Organize Peers

When you organize, you are trying to build the power of a group that shares similar problems, and they work to solve these problems together by learning what people and institutions could help, or are getting in the way.  

Your Rights

  • You have the right to meet with your councilmembers.
  • You have the right to sign petitions. *
  • You have the right to assemble
  • You have the right to belong to political groups

Things You Should Know:

When you encounter a problem, it helps to have more people noticing the problem if you want to fix it. And it’s even better if more people are working to fix the problem with you. This is what organizing is all about.

So here are some steps that you can take to organize your peers:

  1. Identify the problem: maybe your school food is the worst, or maybe your DC One Card doesn’t get you into some government buildings. Ask yourself if this problem affects other people. Problems that affect lots of people are usually the responsibility of the government. If you are having an issue with your parent about curfew, that is not something that other people can relate to, but if you are having an issue with the lack of school computers, that is an issue that a lot of people can relate to.
  2. Reach out to your peers: you can do this through social media, word of mouth, fliers, videos, etc. You want to get the problem out there, and you want to hear what they have to say about the problem. Maybe what you thought was the problem, was not really the center of that problem. For example, you thought that your school lunch isn’t serving different food, so it gets boring, but after talking to other people, you find out that they have food allergies and can’t eat the school food. That’s a bigger problem that can be fixed by the same solution. Start keeping a list of the people who have shown interest in your problem and want to help you fix it.
  3. Invite them to a meeting: you should set aside a time and space where people can come together to really talk about the problems and offer up some potential solutions. Even though it’s not your responsibility to brainstorm ideas for solutions, it’s easier for the government if you can have a few solutions ready for them. In this meeting you should set some assignments (with deadlines) like:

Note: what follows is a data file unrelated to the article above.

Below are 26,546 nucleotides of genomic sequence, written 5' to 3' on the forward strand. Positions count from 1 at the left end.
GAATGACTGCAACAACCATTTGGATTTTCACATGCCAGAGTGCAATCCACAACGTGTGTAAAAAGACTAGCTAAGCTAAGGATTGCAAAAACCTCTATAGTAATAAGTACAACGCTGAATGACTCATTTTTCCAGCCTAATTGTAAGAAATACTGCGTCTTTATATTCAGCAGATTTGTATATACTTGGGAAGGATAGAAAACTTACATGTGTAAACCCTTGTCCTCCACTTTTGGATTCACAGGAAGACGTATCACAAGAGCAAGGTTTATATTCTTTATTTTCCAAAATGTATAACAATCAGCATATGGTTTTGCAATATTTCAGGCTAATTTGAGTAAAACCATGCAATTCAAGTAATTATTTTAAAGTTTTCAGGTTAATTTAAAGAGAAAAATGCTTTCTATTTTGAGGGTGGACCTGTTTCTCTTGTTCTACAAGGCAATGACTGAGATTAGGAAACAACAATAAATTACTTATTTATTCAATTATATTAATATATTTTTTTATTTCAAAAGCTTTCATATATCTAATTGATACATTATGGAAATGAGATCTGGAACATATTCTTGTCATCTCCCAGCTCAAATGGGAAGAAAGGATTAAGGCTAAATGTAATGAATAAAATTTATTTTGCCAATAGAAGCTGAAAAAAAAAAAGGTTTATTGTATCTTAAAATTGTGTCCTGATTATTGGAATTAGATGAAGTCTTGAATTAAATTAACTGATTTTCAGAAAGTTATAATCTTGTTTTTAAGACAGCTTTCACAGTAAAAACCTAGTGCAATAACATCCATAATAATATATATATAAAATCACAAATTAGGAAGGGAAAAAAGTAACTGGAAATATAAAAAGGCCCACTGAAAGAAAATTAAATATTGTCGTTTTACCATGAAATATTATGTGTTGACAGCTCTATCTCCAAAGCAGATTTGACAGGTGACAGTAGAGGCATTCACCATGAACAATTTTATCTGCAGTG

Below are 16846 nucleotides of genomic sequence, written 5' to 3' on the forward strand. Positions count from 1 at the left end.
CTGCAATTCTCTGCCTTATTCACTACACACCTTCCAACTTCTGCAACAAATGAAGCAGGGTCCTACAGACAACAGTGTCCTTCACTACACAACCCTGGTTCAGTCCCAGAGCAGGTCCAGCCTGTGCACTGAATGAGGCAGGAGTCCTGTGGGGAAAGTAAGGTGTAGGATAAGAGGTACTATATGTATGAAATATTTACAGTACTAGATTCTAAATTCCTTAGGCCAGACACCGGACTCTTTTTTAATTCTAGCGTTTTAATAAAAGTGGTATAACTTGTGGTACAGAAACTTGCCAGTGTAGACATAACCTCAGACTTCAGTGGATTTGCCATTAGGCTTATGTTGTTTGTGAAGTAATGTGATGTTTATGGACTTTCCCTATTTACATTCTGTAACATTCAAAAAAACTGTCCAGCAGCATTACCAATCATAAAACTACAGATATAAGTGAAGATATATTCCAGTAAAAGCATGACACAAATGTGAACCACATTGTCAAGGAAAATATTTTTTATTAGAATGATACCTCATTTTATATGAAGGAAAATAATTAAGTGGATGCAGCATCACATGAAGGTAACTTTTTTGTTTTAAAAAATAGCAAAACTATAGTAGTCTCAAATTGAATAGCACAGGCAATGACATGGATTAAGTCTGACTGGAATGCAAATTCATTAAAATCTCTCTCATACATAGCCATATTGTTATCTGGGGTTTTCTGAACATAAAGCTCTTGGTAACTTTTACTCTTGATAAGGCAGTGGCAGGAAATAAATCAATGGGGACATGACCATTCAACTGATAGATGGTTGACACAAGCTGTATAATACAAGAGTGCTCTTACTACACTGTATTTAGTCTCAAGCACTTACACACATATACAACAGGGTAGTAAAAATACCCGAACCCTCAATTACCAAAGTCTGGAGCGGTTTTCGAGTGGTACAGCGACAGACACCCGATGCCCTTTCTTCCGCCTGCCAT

1. Research government officials who can help: learn about the government, who is who, who the bosses are, what their responsibilities are, etc.
    2. Research other groups who have had this same problem: depending on the size of your problem, you should look at other schools, neighborhoods, cities, or even countries to see if other people have worked to solve that same problem. This is a good way to brainstorm possible solutions.
  4. Reach out to the government: Usually an easy way to go is to set up a meeting with a government official, or testify in front of council. Some problems can’t be solved like this only, and you will need to do step 5 at the same time- for example, if you want to kick out a person in government, or put shame on government departments that are not doing their job. You should look at council, agency leaders and staff, as well as government department leaders. (linked to these items on the website)
  5. Put on the pressure: if things didn’t go well, or are moving slow, you should organize a protests, a letter writing campaign, a phone banking, or another large action (look at examples here) to get what you want. You should also continue to get more and more people interested and talking about your issue through social media.

Here are some resources that help youth get involved in the political process:

Take Action: